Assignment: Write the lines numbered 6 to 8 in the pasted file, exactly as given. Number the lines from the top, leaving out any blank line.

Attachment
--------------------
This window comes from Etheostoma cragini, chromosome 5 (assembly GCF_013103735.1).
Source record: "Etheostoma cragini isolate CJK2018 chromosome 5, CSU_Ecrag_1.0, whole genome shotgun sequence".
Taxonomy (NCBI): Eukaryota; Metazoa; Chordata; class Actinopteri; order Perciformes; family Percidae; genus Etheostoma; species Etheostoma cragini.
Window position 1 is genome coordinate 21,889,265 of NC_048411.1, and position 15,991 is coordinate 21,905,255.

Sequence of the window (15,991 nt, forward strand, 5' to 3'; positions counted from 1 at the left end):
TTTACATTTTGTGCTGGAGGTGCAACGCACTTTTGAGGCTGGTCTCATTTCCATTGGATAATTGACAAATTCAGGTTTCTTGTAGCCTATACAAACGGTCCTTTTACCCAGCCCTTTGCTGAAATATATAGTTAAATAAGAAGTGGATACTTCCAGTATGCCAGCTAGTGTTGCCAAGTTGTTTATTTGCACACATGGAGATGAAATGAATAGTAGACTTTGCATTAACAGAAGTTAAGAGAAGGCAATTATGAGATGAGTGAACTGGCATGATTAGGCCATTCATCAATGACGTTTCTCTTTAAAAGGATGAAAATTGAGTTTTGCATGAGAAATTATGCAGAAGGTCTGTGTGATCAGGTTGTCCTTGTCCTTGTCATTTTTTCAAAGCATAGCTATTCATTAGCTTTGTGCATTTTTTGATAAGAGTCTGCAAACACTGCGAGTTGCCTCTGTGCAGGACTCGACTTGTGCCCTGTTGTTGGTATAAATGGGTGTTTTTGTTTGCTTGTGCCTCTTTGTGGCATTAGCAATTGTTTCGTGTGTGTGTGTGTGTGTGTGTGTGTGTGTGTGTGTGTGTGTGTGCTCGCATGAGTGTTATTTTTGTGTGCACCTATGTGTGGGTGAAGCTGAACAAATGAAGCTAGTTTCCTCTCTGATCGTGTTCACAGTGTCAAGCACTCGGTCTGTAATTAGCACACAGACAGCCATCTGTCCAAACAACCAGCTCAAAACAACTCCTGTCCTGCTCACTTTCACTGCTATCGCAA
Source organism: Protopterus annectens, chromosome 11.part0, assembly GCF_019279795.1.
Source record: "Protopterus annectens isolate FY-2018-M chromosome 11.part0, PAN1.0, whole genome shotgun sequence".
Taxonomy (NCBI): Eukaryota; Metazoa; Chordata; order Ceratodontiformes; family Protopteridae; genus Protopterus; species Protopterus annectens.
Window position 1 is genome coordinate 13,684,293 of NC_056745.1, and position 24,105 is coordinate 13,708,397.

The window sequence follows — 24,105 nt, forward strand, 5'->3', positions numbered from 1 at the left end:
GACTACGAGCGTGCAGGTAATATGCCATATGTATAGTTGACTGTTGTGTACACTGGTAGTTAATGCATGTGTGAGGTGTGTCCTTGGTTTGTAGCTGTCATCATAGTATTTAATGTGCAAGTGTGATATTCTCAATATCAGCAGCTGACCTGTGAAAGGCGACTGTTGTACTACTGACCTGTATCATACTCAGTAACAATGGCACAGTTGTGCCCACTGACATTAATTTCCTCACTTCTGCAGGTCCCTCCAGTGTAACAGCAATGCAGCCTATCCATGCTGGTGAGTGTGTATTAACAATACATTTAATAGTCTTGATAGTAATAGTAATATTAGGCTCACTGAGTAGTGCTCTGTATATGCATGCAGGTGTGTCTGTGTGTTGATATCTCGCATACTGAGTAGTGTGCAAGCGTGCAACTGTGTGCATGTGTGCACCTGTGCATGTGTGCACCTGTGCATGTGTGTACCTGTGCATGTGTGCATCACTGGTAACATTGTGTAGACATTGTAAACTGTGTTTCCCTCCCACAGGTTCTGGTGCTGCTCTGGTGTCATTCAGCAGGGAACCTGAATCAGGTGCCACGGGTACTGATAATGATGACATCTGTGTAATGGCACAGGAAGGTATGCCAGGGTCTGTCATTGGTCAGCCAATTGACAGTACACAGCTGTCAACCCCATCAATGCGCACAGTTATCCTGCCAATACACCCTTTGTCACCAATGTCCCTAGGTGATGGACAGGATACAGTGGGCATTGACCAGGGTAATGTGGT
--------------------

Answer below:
TTTACATTTTGTGCTGGAGGTGCAACGCACTTTTGAGGCTGGTCTCATTTCCATTGGATAATTGACAAATTCAGGTTTCTTGTAGCCTATACAAACGGTCCTTTTACCCAGCCCTTTGCTGAAATATATAGTTAAATAAGAAGTGGATACTTCCAGTATGCCAGCTAGTGTTGCCAAGTTGTTTATTTGCACACATGGAGATGAAATGAATAGTAGACTTTGCATTAACAGAAGTTAAGAGAAGGCAATTATGAGATGAGTGAACTGGCATGATTAGGCCATTCATCAATGACGTTTCTCTTTAAAAGGATGAAAATTGAGTTTTGCATGAGAAATTATGCAGAAGGTCTGTGTGATCAGGTTGTCCTTGTCCTTGTCATTTTTTCAAAGCATAGCTATTCATTAGCTTTGTGCATTTTTTGATAAGAGTCTGCAAACACTGCGAGTTGCCTCTGTGCAGGACTCGACTTGTGCCCTGTTGTTGGTATAAATGGGTGTTTTTGTTTGCTTGTGCCTCTTTGTGGCATTAGCAATTGTTTCGTGTGTGTGTGTGTGTGTGTGTGTGTGTGTGTGTGTGTGTGTGTGCTCGCATGAGTGTTATTTTTGTGTGCACCTATGTGTGGGTGAAGCTGAACAAATGAAGCTAGTTTCCTCTCTGATCGTGTTCACAGTGTCAAGCACTCGGTCTGTAATTAGCACACAGACAGCCATCTGTCCAAACAACCAGCTCAAAACAACTCCTGTCCTGCTCACTTTCACTGCTATCGCAA
Source organism: Protopterus annectens, chromosome 11.part0, assembly GCF_019279795.1.
Source record: "Protopterus annectens isolate FY-2018-M chromosome 11.part0, PAN1.0, whole genome shotgun sequence".